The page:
"Thomas what you and the young Grayson boy did was foolhardy!" Gordon shouted. "Dr. Mid-Nite and Kid Acrobat, indeed," he said sarcastically, referring to the light quip Wayne uttered earlier when explaining their actions. "More like 'Dr. Idiot and Kid Dum-dum!"

Wayne nodded distractedly, rocking Bruce ineffectually to stop his crying. "Shush, now, little guy," he said softly. "We'll have you out of those dirty diapers in a bit. And we'll take care of that nasty cough, too."

The baby gulped a few times, drawing breath enough to begin another round of wails. Wayne waited for the new onslaught of crying, when instead Bruce looked up and gazed solemnly at his father. The baby gurgled happily, then yawned contentedly in his father's arms. Wayne looked tenderly down at his son, his heart filling.

"We'll have you safe and warm and fed and tucked away in your own bed real soon. I promise."

Wayne looked around for Johnny. Gordon harrumphed and clumsily held a finger out to touch the baby who was now sleeping soundly.

"Martha," Wayne said, "I haven't introduced you to your savior. Johnny!" Wayne called as quietly as possible so as not to disturb the sleeping Bruce. "Over here, son."

Johnny heard Wayne calling and hurried over.

"Martha, may I introduce you to a very good friend of mine? Johnny Grayson, of the Flying Graysons, the Haly Circus' family of aerialists."

"You tried to stop them that night," Martha said by way of recognition. "When they first grabbed Bruce and me off the street. I'm so happy to see that you're all right. When I heard the shot, and saw you fall, I was so afraid that they had--" she stopped, a small sob escaping. She held her hand out to Johnny and looked at him, her eyes filled with gratitude.

"How can I ever thank you, or repay you, for what you've done tonight? For me? For my baby?"

Johnny shrugged. "I just couldn't stand by and let those monsters hurt a baby, ma'am. Or his mother. It just wasn't right what they did. Besides, I kept hearing little Bruce's cries in my sleep. I knew I had to do something." He smiled broadly.

"But the doc here deserves most of the credit. If it weren't for his 'Presto Change-o' magic trick, we never would've found you." He smiled up at Wayne. "Your husband is really brave, Mrs. Wayne…just like Papa up on the trapeze when he performs his solo act without a net." He paused, holding her eyes steadily.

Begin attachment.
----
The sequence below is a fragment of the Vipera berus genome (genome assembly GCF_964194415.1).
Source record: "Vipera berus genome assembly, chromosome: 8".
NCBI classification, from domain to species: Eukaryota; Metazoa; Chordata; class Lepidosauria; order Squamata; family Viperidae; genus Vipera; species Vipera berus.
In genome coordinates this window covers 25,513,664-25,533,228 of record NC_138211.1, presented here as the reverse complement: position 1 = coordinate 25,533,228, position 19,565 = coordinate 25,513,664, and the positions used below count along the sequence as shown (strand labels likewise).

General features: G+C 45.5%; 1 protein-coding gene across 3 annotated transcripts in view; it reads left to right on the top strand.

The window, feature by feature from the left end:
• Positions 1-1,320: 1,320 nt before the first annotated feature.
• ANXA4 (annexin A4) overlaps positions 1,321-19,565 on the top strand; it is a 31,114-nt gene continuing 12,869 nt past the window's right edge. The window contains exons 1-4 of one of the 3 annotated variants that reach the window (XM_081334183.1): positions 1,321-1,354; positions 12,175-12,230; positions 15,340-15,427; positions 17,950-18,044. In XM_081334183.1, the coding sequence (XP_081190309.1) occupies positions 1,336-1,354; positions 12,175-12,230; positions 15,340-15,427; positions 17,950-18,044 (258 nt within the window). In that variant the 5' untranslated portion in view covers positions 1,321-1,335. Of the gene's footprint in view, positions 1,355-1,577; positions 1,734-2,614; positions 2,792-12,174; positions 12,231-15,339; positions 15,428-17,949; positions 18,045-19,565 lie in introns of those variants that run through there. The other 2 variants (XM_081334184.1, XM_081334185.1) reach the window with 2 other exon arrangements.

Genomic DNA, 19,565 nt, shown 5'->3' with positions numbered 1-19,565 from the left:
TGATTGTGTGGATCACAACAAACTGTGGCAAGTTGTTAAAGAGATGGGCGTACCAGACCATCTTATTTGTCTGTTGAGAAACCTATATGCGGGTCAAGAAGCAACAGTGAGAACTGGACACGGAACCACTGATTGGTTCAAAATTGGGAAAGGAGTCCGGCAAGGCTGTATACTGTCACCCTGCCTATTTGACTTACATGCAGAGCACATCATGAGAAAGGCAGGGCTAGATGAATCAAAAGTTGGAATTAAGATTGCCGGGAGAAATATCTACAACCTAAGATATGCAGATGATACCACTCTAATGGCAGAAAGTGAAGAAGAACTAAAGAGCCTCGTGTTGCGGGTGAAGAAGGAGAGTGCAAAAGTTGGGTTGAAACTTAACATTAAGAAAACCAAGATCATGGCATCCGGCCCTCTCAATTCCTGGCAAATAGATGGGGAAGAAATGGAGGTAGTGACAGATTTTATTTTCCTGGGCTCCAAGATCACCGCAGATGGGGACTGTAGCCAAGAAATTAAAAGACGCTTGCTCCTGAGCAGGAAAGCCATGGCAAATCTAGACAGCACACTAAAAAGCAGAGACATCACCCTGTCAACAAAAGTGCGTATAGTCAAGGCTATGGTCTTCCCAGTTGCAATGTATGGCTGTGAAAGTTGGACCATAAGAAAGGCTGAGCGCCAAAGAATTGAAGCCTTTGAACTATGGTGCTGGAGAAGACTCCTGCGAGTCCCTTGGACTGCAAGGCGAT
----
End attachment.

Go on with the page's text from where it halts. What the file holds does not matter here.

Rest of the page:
"And you, Mrs. Wayne, you're brave, too. Like Mama up on the high wire." He smiled, his gray eyes admiring. "I think that the Waynes would make a great addition to the Haly Circus, ma'am. And when Bruce grows up just a little, I can teach him to walk on the high wire--just like a real aerialist."

Martha smiled, her eyes bright with tears. She pulled the boy down to her and kissed him gently on the cheek.

"Thank you, Johnny," she said simply.

The ambulance attendant broke in. "Dr. Wayne? We really need to go, sir." Wayne nodded. He handed baby Bruce to Martha.

"I'll follow the ambulance in the sports car, dear," he said softly. "You obey your doctor's orders, young lady. Y'hear?" He kissed her tenderly on the forehead. Martha held his hand, until the stretcher was loaded onto the ambulance.

Johnny and Wayne watched as the doors were slammed shut and the lights and sirens turned on.

Turning to head to where they'd left the sports car, they were stopped again by Gordon. Special Agent Reed had joined him.

"The brothers' statements, Grady and Timothy, AKA Tip, Finnegan, are enough for us to pick up Daggett on two federal counts of kidnapping and false imprisonment. I've already sent several units to his penthouse to have him taken into custody." Gordon paused. "Thomas, I think that it's finally over."

Wayne looked at him, tiredly shaking head.

"It'll be over when I can finally bring my wife and son home to stay, Jim, and not before," Wayne said. "I guess, Johnny, that tonight's adventures will be Dr. Mid-Nite and Kid Acrobat's debut and swan song. What do you say? Ready to go?"

Johnny nodded, happy with the way everything had turned out. Wayne placed a warm hand on Johnny's shoulder and they both turned to go.

The End

Acknowledgement: This is in answer to a story challenge at Untold Tales mailing list.